Claudine, one of the children featured in the video below, has simple yet grand aspirations.

If you want to help, here are some ways:

1. Go directly to the fundraising page on Foundation Rwanda. If you're in a generous mood, you can directly sponsor one of the kids.

2. You can purchase the Foundation Rwanda coloring book. The images are by some of the children, and proceeds from the book go to funding their education.

Some of the mothers with the Foundation Rwanda coloring book, featured in the video below.

3. Change Heroes has a campaign where you can help crowdfund this project by getting friends to give a few bucks per day.

Here's a video on the families, the Foundation Rwanda coloring book, and what it means to them: hope.

True

When Sue Hoppin was in college, she met the man she was going to marry. "I was attending the University of Denver, and he was at the Air Force Academy," she says. "My dad had also attended the University of Denver and warned me not to date those flyboys from the Springs."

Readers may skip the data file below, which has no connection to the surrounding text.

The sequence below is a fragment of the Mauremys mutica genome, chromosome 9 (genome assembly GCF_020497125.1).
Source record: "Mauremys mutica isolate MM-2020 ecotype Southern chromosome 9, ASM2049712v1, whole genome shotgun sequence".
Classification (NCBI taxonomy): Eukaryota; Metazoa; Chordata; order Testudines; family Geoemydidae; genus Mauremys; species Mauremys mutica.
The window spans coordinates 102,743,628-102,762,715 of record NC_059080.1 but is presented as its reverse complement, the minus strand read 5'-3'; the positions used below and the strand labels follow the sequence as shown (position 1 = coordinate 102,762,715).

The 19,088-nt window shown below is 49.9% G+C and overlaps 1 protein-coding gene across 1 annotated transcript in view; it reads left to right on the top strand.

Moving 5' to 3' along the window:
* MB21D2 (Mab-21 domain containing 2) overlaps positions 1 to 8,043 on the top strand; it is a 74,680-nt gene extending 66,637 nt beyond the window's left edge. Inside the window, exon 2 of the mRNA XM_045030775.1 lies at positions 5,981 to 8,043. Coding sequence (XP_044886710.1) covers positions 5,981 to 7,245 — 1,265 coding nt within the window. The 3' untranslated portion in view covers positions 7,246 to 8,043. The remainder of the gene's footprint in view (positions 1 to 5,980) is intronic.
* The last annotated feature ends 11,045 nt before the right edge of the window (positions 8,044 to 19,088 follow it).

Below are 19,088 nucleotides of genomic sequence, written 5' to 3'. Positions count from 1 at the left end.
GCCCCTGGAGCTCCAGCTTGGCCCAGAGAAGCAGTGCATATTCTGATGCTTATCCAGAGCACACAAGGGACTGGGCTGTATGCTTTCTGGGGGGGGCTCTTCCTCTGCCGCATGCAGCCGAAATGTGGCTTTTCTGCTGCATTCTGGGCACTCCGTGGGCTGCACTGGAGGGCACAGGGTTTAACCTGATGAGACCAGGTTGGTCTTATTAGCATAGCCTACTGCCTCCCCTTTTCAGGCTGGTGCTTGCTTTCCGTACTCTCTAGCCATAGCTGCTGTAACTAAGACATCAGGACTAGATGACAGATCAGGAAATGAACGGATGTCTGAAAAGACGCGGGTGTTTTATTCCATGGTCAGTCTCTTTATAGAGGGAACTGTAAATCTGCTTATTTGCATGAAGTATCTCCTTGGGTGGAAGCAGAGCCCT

"He didn't say anything about marrying one of them," she says. And so began her life as a military spouse.

The life brings some real advantages, like opportunities to live abroad — her family got to live all around the US, Japan, and Germany — but it also comes with some downsides, like having to put your spouse's career over your own goals.

"Though we choose to marry someone in the military, we had career goals before we got married, and those didn't just disappear."

Career aspirations become more difficult to achieve, and progress comes with lots of starts and stops. After experiencing these unique challenges firsthand, Sue founded an organization to help other military spouses in similar situations.